The X Factor – London Mayor

With the election for the London Mayor upon us, we identified five pressing issues that relate specifically to Primrose Hill. We sent out David Lennon to get answers and responses from the candidates of the four main parties. Before placing your ‘X’ on the ballot paper, we thought you should hear their views.

We asked five questions to the four main parties, and in the interests of impartiality we have listed the candidates under each question in the order that they responded.

Q1. Planning policy – what are your plans to protect local and community assets?

  • Caroline Pidgeon – Lib Dems : Liberal Democrats opposed the legislation that allowed the conversion of offices to homes. In my manifesto I have reiterated the party’s opposition to the use of permitted development rights to convert commercial property to housing without going through the normal process of obtaining planning permission. Developers would like there to be no rules whatsoever, so they can do what they like. Relaxing planning regulations would not boost completion rates.
  • Sian Berry – Green Party : Small businesses all over London are being priced out or evicted from their premises because the freeholder can make more money redeveloping the space as flats, and it’s all the worse in places like Primrose Hill where property values are sky-high. As a Camden councillor I have experience of fighting to save business premises, shops and my local pub in Dartmouth Park. As Mayor I would protect existing employment and small business space and exempt as many areas of London as I can from the Government’s permitted development rights, allowing offices to be converted into residences. I’ll also make sure that new developments include workplaces as well as homes, and help businesses displaced by regeneration plans to have the right to return at the same rents.
  • Sadiq Khan – Labour : The changes the Government are making to planning laws are having a negative impact on our communities. I’m very concerned by the decision to allow offices to be converted to residential units without planning permission. This has led to local businesses and valuable office space being replaced by residential developments that often have no affordable housing. If I’m elected Mayor I’ll amend the London Plan so that there is stronger protection for small businesses, and I’ll deliver new spaces for small businesses within new residential and mixed-use developments. I’ll also work with London’s businesses and councils to bring in protection from permitted development rights, and I’ll make the case to Government that London needs greater powers to protect its valued local businesses and assets.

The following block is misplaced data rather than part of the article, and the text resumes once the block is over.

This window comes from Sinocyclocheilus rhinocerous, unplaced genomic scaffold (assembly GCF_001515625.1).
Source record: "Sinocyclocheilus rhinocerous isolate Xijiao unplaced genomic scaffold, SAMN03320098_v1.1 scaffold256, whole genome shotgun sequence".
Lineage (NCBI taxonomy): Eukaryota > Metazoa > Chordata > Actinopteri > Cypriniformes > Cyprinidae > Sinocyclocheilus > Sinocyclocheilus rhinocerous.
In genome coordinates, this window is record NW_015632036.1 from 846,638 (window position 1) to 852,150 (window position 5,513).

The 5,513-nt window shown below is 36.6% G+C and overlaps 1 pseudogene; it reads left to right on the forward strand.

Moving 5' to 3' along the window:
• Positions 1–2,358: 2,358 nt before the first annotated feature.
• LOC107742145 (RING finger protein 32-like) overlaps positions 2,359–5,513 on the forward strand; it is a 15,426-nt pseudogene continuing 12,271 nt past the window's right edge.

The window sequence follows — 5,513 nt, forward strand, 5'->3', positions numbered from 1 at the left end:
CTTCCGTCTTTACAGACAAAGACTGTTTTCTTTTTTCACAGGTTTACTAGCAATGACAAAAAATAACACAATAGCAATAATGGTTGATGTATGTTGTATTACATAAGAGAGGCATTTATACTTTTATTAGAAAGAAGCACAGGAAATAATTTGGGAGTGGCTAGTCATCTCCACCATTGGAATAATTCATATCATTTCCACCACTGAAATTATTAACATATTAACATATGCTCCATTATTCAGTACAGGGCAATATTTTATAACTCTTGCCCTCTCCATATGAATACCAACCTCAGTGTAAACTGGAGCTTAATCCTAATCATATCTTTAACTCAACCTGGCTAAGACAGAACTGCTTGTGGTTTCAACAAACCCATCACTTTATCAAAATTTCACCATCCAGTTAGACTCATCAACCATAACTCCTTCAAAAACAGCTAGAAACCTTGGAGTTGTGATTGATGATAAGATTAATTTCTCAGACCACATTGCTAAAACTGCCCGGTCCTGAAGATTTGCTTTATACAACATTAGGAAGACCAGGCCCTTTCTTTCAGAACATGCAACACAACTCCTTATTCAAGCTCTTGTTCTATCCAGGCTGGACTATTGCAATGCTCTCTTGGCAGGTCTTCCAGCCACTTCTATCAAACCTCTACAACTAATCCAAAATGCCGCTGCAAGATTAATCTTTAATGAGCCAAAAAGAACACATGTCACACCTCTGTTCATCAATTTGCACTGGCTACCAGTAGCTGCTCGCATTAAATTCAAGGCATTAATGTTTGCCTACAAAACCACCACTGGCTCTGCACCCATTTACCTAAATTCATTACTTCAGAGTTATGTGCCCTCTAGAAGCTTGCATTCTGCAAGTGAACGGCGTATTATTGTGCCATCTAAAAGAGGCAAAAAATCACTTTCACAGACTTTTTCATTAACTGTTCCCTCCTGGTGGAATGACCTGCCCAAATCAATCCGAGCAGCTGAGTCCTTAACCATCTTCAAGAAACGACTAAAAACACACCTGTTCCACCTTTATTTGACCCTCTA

• Zac Goldsmith – Conservative : The best way to preserve the special village character of places like Primrose Hill is to give local people a real say in planning decisions. As part of my Action Plan for Greater London, I will issue new planning guidance within 6 weeks of taking office. This will make it clear that I will give the maximum possible weight to genuine community consultation. To ensure that new development is in keeping with the character of a community, I will also appoint a Chief Architect for London. My Chief Architect will drive high quality design in every development on public sector land and will also hold developers to account.

Q2. How do you plan to mitigate the effect of the Housing Association ‘right to buy’ legislation in places like Primrose Hill?

  • Caroline Pidgeon – Lib Dems : This government and previous governments have been very weak on housing, and I do think they are trying to kill off social housing as we know it. The right to buy for housing associations is just wrong. Right to buy is just stripping out decent housing. Leaving housebuilding to private developers and the market is a mistake, as a lack of supply forces up prices and benefits developers. I very much fear for the future of social housing under this Conservative government. I would introduce a new land-use class category for ‘Affordable Housing’ to enable councils to protect land for that purpose, ensuring developers are clear from the outset what is acceptable in planning terms. This means that land values better reflect wider social and economic priorities of boroughs.
  • Sian Berry – Green Party : Housing Association right-to-buy is a catastrophically destructive policy which will reduce the stock of affordable housing, and accelerate the process of social cleansing in affluent areas like Primrose Hill. Greens have been in the forefront of the opposition to the Tories’ Housing Bill, which is trying to bring this policy in, and as Mayor I would set up a not-for-profit housing company which would help self-builders, co-ops, housing associations and small developers construct homes on small parcels, boosting the supply of affordable housing right across London.
  • Sadiq Khan – Labour : I’m very concerned that extending the right-to-buy to housing association tenants in London without proper plans for replacing social housing will lead to a hollowing out of the capital. Places like Primrose Hill are also going be vulnerable to the Government’s plans in their Housing Bill to force councils to sell off ‘high-value’ council homes on the open market to the highest bidder. I’ve opposed the Government’s Housing Bill in Parliament and I put down an amendment to guarantee that every housing association home sold under right-to-buy would be replaced with a new home for social rent in the same local area. To be meaningful, replacement guarantees need this kind of clear commitment to new like-for-like homes being built in the local area. The Tories, including Zac Goldsmith, voted against my amendment in the House of Commons, but the Bill is still going through the Lords, and I hope it will be amended there. But even if a guarantee of local replacements does not make it into the final Act, I will work closely with housing associations to voluntarily provide local replacements for social housing lost through the right-to-buy, so that the mixed communities we have across London and in areas like Primrose Hill are not lost.